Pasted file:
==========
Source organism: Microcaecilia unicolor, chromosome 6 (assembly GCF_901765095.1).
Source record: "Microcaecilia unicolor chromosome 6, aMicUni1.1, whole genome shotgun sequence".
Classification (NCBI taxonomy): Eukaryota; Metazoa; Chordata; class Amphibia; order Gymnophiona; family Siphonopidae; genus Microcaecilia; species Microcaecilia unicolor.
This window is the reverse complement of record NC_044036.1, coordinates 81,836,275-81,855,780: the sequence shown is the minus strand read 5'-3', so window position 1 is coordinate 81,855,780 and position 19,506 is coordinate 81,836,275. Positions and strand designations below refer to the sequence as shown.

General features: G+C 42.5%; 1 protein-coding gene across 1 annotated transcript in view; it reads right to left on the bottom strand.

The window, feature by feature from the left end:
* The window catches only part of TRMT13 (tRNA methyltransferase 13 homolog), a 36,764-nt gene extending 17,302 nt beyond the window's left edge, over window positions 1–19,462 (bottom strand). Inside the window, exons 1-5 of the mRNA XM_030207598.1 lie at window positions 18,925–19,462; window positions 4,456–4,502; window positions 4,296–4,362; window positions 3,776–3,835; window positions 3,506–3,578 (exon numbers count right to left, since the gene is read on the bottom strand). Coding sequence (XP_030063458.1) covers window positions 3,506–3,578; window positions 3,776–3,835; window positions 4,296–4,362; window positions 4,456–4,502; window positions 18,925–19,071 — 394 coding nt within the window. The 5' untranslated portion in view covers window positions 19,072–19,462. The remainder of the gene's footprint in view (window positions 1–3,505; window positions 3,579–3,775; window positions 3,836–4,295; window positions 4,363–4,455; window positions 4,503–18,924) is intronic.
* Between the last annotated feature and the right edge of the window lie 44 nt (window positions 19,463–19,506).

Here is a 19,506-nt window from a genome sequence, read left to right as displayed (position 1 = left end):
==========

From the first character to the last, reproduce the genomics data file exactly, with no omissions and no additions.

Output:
Source organism: Microcaecilia unicolor, chromosome 6 (assembly GCF_901765095.1).
Source record: "Microcaecilia unicolor chromosome 6, aMicUni1.1, whole genome shotgun sequence".
Classification (NCBI taxonomy): Eukaryota; Metazoa; Chordata; class Amphibia; order Gymnophiona; family Siphonopidae; genus Microcaecilia; species Microcaecilia unicolor.
This window is the reverse complement of record NC_044036.1, coordinates 81,836,275-81,855,780: the sequence shown is the minus strand read 5'-3', so window position 1 is coordinate 81,855,780 and position 19,506 is coordinate 81,836,275. Positions and strand designations below refer to the sequence as shown.

General features: G+C 42.5%; 1 protein-coding gene across 1 annotated transcript in view; it reads right to left on the bottom strand.

The window, feature by feature from the left end:
* The window catches only part of TRMT13 (tRNA methyltransferase 13 homolog), a 36,764-nt gene extending 17,302 nt beyond the window's left edge, over window positions 1–19,462 (bottom strand). Inside the window, exons 1-5 of the mRNA XM_030207598.1 lie at window positions 18,925–19,462; window positions 4,456–4,502; window positions 4,296–4,362; window positions 3,776–3,835; window positions 3,506–3,578 (exon numbers count right to left, since the gene is read on the bottom strand). Coding sequence (XP_030063458.1) covers window positions 3,506–3,578; window positions 3,776–3,835; window positions 4,296–4,362; window positions 4,456–4,502; window positions 18,925–19,071 — 394 coding nt within the window. The 5' untranslated portion in view covers window positions 19,072–19,462. The remainder of the gene's footprint in view (window positions 1–3,505; window positions 3,579–3,775; window positions 3,836–4,295; window positions 4,363–4,455; window positions 4,503–18,924) is intronic.
* Between the last annotated feature and the right edge of the window lie 44 nt (window positions 19,463–19,506).

Here is a 19,506-nt window from a genome sequence, read left to right as displayed (position 1 = left end):